Next we made sure we had a fire extinguisher on every level of the home. We have one in the kitchen, one in the garage, one upstairs in the laundry room, and one by the grill (we’ve collected a lot of fire extinguishers over the years). In this post, you’ll see that we have the First Alert Home Fire Extinguisher which is designed to fight common household fires. Did you know that the #1 cause of fires is unattended cooking? I know I have personally caught some tortilla chip on fire in the broiler and was thankful to have the fire extinguisher handy! (Let’s just say I’m not the world’s greatest cook). With a lot of people doing more cooking at home these days, it’s even more important to have a fire extinguisher close by. We did a quick show and tell (minus the fire lol) with the girls while I was cooking dinner. An easy way to remember how to use a fire extinguisher is to remember the acronym PASS, which stands for pull (the pin), aim (the nozzle at the base of the fire), squeeze (the trigger), and sweep (from side to side). Check!
Finally, we gathered together to go over our fire escape plan. Brad and I chatted in advance of the meeting to get our plan in place before relaying to the girls and there was a lot to think through. Some of the important things we considered and relayed to the girls were:
- The girls capabilities at almost 4 and 15 months. What could they possibly manage to do on their own and when/where would they absolutely need assistance from us? How can we best set them up for success if we are incapacitated and unable to help?
- Explaining fire emergency awareness. We reviewed high level smoke/fire concepts with the girls, as well as a potential fire danger communication plan. We wanted to empower the girls to bring awareness to a fire emergency if they are the first to encounter it. We figured as much extra time we can buy in that situation is extremely valuable. The important concepts we shared with them are to not approach the potential fire but get away from it, audibly and very loudly announce the concern (especially if they are stuck), and if it’s safe to find an adult or if it’s unsafe to get out immediately if possible.
- Two ways out of each room/area in case of one route being blocked by fire. This is always a tough thing to consider in a two-story home. We actually have a First Alert fire ladder in the guest bedroom in case we need to climb out any windows. We also contemplated if the fire separated us from the girl’s rooms and were happy to have a good plan for getting around that.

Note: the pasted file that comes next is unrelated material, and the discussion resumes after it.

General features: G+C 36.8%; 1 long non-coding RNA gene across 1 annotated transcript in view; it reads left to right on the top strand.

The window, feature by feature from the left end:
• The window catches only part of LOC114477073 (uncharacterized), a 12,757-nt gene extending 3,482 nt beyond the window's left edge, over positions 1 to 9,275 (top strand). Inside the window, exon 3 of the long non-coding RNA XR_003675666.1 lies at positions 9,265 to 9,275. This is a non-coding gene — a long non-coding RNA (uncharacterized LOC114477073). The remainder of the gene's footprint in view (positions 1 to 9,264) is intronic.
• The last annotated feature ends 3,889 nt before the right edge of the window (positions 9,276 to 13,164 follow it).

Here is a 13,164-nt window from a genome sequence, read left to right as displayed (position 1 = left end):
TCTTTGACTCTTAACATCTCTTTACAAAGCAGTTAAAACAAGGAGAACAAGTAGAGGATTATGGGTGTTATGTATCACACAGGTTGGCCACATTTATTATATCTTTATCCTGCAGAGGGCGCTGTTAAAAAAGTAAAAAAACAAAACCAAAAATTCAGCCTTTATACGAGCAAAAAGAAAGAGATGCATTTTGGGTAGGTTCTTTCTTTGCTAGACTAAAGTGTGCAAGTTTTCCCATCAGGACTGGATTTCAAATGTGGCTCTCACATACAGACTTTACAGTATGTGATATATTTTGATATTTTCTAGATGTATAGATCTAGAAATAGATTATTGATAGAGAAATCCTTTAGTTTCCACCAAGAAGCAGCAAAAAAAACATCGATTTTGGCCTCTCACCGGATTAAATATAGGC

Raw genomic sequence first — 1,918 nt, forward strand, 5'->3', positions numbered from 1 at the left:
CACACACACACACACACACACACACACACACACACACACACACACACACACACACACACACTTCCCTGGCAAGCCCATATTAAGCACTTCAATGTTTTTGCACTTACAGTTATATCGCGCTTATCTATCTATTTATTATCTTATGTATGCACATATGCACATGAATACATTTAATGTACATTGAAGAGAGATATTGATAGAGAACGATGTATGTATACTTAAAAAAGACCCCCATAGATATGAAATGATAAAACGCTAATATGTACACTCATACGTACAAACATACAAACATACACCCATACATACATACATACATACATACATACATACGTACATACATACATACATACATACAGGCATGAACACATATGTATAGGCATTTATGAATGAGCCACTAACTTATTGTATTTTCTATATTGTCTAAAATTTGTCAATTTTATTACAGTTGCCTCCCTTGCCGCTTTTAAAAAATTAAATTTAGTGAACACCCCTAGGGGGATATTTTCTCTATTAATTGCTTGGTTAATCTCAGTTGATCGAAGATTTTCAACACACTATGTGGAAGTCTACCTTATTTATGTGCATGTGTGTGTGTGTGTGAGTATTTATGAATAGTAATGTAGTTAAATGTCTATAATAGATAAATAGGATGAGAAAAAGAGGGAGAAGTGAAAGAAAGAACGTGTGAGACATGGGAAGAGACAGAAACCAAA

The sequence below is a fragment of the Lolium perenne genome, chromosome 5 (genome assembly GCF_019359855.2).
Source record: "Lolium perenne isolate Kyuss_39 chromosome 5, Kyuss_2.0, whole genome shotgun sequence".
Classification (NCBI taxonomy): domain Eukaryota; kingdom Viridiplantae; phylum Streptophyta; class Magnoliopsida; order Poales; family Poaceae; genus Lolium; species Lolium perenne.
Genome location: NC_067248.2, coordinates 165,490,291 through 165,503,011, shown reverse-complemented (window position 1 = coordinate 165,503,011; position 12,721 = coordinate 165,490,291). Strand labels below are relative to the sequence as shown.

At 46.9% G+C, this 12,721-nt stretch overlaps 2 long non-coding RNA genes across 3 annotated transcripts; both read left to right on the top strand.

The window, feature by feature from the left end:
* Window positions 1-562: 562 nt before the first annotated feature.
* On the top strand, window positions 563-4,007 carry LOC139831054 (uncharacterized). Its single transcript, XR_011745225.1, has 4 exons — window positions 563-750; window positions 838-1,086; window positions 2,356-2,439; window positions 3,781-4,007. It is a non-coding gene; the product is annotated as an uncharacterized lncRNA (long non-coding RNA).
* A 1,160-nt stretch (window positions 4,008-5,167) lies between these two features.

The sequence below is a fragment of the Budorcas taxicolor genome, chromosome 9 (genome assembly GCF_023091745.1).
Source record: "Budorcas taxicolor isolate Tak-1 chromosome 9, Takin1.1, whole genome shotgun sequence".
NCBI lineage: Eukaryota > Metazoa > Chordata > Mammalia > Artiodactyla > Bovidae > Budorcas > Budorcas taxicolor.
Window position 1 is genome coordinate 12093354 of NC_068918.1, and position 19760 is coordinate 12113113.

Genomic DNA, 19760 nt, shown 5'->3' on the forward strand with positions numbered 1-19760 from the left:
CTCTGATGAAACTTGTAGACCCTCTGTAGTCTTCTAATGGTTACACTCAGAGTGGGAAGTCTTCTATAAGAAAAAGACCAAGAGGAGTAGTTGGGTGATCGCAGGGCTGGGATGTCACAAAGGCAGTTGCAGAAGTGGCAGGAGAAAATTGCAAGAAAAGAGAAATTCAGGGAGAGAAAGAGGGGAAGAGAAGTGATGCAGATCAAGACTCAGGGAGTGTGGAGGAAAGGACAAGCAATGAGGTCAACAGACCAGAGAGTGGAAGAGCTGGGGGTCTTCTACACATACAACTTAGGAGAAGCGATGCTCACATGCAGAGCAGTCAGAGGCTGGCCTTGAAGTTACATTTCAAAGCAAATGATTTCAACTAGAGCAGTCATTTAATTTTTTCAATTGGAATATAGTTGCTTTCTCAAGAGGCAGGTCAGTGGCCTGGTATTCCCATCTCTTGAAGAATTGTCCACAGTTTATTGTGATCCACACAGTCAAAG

- A safe meeting spot outside of the home. We chose to make a meeting spot in the backyard (at the swing set) because the back door is the only one our girls are capable of opening on their own. We also set the mailbox as the alternate meeting space if access to the back of the house is blocked.
- Emphasizing the get out, stay out concept, especially with an overly clingy toddler. This was a hard point to get across, but I didn’t want anyone running back in looking for mommy or daddy. We were super firm about needing to get out of the house if you can safely no matter where mommy and daddy are and wait for us at the meeting spot.
After reviewing the plan together, I feel a lot better about our family’s preparation for a potential fire emergency. We will review the plan at least twice a year (probably more since they are so young and need a lot of repetition for things to stick). Check!
I encourage your family to take a moment to complete your own fire safety checklist and Be Ready for the Unexpected. Review a fire safety plan with your family today! And don’t forget to check out First Alert to cover all your fire protection product needs! They are the #1 brand in fire safety and definitely one you can trust. You can find First Alert products at your local Lowes or check out all of their products along with helpful safety tips on their website.